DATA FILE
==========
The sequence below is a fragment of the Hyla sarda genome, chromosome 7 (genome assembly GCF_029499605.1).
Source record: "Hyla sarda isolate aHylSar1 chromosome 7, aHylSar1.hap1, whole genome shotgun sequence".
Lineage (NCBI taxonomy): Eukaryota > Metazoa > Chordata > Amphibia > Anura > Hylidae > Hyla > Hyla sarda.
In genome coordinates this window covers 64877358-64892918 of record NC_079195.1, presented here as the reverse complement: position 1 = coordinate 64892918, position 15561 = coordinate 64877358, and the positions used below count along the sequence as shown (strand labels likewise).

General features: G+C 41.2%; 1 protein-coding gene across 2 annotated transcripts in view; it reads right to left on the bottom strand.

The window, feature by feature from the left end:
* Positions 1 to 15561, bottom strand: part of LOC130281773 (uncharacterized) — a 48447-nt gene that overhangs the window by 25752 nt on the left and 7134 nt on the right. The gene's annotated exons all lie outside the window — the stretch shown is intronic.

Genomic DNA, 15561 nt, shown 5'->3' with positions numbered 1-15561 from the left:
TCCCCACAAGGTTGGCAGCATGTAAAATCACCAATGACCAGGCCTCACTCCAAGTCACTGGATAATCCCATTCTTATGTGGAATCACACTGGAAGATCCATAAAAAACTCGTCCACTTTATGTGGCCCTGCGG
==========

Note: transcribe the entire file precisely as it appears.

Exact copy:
The sequence below is a fragment of the Hyla sarda genome, chromosome 7 (genome assembly GCF_029499605.1).
Source record: "Hyla sarda isolate aHylSar1 chromosome 7, aHylSar1.hap1, whole genome shotgun sequence".
Lineage (NCBI taxonomy): Eukaryota > Metazoa > Chordata > Amphibia > Anura > Hylidae > Hyla > Hyla sarda.
In genome coordinates this window covers 64877358-64892918 of record NC_079195.1, presented here as the reverse complement: position 1 = coordinate 64892918, position 15561 = coordinate 64877358, and the positions used below count along the sequence as shown (strand labels likewise).

General features: G+C 41.2%; 1 protein-coding gene across 2 annotated transcripts in view; it reads right to left on the bottom strand.

The window, feature by feature from the left end:
* Positions 1 to 15561, bottom strand: part of LOC130281773 (uncharacterized) — a 48447-nt gene that overhangs the window by 25752 nt on the left and 7134 nt on the right. The gene's annotated exons all lie outside the window — the stretch shown is intronic.

Genomic DNA, 15561 nt, shown 5'->3' with positions numbered 1-15561 from the left:
TCCCCACAAGGTTGGCAGCATGTAAAATCACCAATGACCAGGCCTCACTCCAAGTCACTGGATAATCCCATTCTTATGTGGAATCACACTGGAAGATCCATAAAAAACTCGTCCACTTTATGTGGCCCTGCGG